What will city logistics look like in 20 years?

Developments in city logistics follow each other at a rapid pace: new vehicles are introduced, flash delivery companies are emerging and being banned, and new legislation forces cleaner mobility. The hardware of the city, on the other hand, develops at a much slower pace, often resulting in conflicts between the physical space and its use. This conflict between different development rates forces us to think ahead: what will city logistics look like in 20 years? Because the direction of this development is not yet clear, this requires different future scenarios. Instead of designing solutions for today, we need to provide insight into the impact of tomorrow's logistics. In this way, future-proof choices can be made.

Commissioned by the Creative Industries Fund NL and in collaboration with the Municipality of Rotterdam and TNO, we have explored various future scenarios for city logistics. In this research we focus on the question of what space city logistics takes up in the urban environment, what the current trends are and what this could mean for the future of city logistics.

More or less space for city logistics?

City logistics shapes the metabolism of the city: the delivery and collection of goods, raw materials and services is a vital function for the urban metabolism. This function requires space: for traffic and infrastructure, and for transhipment and companies. The densification of the city necessitates the minimization of environmental impact, but also an increase in the efficiency of the use of space. At the same time, the demand for more logistics is growing. Like other urban functions, logistics will therefore have to adapt, and be stacked and shared with other functions.

In this research, we focus on the spatial impact of logistics in the inner-city context: this is the place where logistics space use increasingly comes into conflict with other functions. We use the Oude Westen district in Rotterdam as a case location for this. This focus on the existing urban environment enables us to explore the possibilities for the integration of city logistics within the preconditions of the existing city. This focus on the existing urban environment enables us to explore the possibilities for the integration of city logistics within the preconditions of the existing city.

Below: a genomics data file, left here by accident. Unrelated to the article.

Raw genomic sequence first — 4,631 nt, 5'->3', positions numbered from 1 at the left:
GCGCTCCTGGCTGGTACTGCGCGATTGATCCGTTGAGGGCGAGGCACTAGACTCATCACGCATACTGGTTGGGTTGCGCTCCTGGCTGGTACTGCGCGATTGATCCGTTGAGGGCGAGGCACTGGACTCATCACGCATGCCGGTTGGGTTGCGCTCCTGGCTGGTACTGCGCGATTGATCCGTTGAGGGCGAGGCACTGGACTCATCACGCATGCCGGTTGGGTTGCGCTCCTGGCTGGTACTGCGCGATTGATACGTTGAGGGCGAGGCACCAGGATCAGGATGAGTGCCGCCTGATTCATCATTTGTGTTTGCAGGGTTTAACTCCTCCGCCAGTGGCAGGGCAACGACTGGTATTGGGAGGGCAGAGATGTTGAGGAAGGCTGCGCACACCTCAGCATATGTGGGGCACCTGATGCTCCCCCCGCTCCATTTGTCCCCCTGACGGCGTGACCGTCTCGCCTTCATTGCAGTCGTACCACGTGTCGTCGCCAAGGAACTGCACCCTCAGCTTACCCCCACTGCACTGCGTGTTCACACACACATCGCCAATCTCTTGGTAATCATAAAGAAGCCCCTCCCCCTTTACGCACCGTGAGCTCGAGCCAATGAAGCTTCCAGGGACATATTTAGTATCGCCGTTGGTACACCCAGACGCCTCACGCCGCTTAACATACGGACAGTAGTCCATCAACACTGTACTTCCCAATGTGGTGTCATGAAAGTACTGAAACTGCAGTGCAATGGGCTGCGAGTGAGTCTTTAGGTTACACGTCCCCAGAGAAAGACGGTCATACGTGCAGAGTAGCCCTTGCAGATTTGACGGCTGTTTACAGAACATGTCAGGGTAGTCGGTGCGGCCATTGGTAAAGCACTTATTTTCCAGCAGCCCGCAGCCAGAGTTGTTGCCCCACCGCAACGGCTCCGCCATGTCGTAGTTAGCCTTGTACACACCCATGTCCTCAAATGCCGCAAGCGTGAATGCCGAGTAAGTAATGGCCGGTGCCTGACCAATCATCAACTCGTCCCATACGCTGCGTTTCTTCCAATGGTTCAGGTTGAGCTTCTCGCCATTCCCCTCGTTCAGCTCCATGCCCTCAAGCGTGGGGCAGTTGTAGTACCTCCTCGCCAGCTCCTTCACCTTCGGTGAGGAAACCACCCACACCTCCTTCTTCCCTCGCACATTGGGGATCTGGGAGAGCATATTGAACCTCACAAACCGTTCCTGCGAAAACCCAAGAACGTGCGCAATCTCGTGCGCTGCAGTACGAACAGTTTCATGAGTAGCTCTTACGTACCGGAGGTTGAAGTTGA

A catalog of city logistics

To get a grip on the complexity of the logistics ecosystem, we make a distinction between three building blocks that jointly form this ecosystem: 1. Traffic, 2. Infrastructure, 3. Hubs. In addition, we have mapped out the most important typologies per building block: together they form a catalog of city logistics.

Future scenarios for city logistics

We use scenarios to map out how city logistics can develop in the future, based on extrapolation from current trends. In our research by design, we look at four specific scenarios that arise from two axes that focus on distinctive developments in the logistics and social/urban planning domain. The vertical axis looks at the logistics domain and distinguishes between an integrated and segregated logistics system, while the horizontal axis looks at the social/urban planning domain, distinguishing between urban-oriented urbanism and logistics-oriented urbanism.

Scenario study conclusions

The scenario study visualizes the relationship between logistics systems and spatial planning in the city. With the further densification of the city, the availability of goods and services increasingly comes into conflict with the quality of life in the city: not everything can be done everywhere at the same time. By smartly integrating various logistics services and making logistics hubs as accessible as possible, the number of vehicle movements can be reduced and city streets can remain vital.